The Colonies Grow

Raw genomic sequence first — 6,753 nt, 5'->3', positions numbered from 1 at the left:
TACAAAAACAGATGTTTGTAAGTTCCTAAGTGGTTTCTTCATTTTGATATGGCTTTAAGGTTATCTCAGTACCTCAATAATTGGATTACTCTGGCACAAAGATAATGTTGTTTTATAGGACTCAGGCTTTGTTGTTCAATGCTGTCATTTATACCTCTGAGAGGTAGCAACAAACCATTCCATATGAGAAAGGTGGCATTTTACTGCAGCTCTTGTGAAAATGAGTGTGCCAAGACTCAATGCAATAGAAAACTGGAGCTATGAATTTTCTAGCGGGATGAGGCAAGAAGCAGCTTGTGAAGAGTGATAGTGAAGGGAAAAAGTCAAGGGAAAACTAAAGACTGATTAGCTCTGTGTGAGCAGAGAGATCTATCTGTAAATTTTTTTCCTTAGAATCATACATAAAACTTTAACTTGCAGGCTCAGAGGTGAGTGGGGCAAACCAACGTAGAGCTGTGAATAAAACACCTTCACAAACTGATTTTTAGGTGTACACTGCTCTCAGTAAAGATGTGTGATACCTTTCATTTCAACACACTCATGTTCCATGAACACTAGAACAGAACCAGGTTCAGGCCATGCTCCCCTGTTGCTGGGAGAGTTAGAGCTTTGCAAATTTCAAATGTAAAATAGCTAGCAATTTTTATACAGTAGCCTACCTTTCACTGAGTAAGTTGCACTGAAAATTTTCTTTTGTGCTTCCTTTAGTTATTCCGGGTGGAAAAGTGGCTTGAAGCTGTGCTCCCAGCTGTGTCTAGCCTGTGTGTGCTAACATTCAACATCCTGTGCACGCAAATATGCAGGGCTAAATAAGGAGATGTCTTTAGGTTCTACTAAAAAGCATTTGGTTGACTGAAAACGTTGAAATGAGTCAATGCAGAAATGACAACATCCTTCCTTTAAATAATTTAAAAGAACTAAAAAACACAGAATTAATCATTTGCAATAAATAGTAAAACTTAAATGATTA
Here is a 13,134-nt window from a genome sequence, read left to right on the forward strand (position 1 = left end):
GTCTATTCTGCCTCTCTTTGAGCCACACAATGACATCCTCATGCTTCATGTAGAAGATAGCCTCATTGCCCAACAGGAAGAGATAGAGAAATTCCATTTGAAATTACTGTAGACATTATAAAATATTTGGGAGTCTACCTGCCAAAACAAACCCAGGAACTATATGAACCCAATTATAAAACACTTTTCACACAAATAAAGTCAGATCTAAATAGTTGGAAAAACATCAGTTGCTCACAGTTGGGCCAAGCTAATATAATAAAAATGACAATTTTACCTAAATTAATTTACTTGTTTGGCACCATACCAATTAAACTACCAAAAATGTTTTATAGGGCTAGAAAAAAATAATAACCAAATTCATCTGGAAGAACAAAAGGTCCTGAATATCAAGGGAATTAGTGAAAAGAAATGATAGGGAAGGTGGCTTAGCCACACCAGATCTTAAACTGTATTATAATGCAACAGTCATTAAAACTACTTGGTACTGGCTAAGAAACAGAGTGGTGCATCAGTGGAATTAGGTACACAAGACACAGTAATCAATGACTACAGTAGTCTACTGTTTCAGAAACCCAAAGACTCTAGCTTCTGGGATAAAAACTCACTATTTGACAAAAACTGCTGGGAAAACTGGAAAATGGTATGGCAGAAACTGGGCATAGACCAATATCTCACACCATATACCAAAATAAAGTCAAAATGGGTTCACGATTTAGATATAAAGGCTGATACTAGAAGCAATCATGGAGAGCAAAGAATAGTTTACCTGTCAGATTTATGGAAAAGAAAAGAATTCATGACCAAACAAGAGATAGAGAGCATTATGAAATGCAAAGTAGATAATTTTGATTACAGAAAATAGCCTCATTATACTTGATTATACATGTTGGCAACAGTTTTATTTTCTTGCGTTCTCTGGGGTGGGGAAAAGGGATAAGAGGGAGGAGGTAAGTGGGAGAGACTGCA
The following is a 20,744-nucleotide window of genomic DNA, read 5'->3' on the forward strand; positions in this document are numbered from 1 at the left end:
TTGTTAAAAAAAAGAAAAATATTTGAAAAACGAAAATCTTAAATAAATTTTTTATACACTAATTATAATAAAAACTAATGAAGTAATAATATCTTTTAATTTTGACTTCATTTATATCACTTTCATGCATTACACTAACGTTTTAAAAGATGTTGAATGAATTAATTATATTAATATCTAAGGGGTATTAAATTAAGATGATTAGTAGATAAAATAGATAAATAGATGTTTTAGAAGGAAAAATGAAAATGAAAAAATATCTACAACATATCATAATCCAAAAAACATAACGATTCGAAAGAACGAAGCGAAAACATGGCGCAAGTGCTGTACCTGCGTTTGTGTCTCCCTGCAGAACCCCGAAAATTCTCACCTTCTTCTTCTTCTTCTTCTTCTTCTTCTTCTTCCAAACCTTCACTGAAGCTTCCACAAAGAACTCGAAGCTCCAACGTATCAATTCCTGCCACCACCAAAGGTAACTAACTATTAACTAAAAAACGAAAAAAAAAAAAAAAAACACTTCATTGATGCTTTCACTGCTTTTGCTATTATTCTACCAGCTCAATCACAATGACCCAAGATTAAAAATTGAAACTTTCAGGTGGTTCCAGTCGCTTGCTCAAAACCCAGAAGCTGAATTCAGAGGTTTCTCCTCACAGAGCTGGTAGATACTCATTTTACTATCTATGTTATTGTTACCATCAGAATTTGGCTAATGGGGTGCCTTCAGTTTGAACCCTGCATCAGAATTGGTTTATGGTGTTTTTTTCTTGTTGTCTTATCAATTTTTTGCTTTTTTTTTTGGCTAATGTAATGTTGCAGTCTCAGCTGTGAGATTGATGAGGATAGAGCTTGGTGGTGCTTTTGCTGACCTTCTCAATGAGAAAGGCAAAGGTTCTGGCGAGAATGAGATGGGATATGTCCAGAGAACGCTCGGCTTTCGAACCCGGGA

Long winters and rocky soil made large-scale farming difficult in New England. Farmers there practiced subsistence farming, which means they generally produced just enough to meet the needs of their families. Shipbuilding was an important New England industry. New England was the center of the shipping trade in America. Some ships followed the route that came to be called the triangular trade because the routes formed a triangle. On one leg of the route, ships brought sugar and molasses from the West Indies to New England. On the last leg of the route, enslaved Africans were shipped to the West Indies to be sold to planters. Farmers in the Middle Colonies farmed larger pieces of land. In New York and Pennsylvania, farmers grew large quantities of wheat and other cash crops, crops that could be sold easily in markets in the colonies and overseas. Farmers sent wheat and livestock to New York City and Philadelphia for shipment. These cities became busy ports. Industries in the Middle Colonies included home-based crafts, lumbering, mining, and small-scale manufacturing. Cash crops in the South included tobacco, rice, and indigo. Most cash crops were grown on plantations. Plantation owners at first used indentured servants, laborers who agreed to work without pay for a certain period of time for their passage to America. Later Southern farmers used enslaved Africans. Slavery and the slave trade were important to the economies of the Southern colonies. The shipping of enslaved Africans to the Americans was called the Middle Passage. Most enslaved Africans in southern colonies lived on plantations. Plantation owners hired overseers, or bosses, to keep the slaves working hard. African families were often torn apart by slavery. Slaves who worked on plantations found a source of strength in their African roots. Some colonists, such as the Quakers and Puritans, opposed slavery.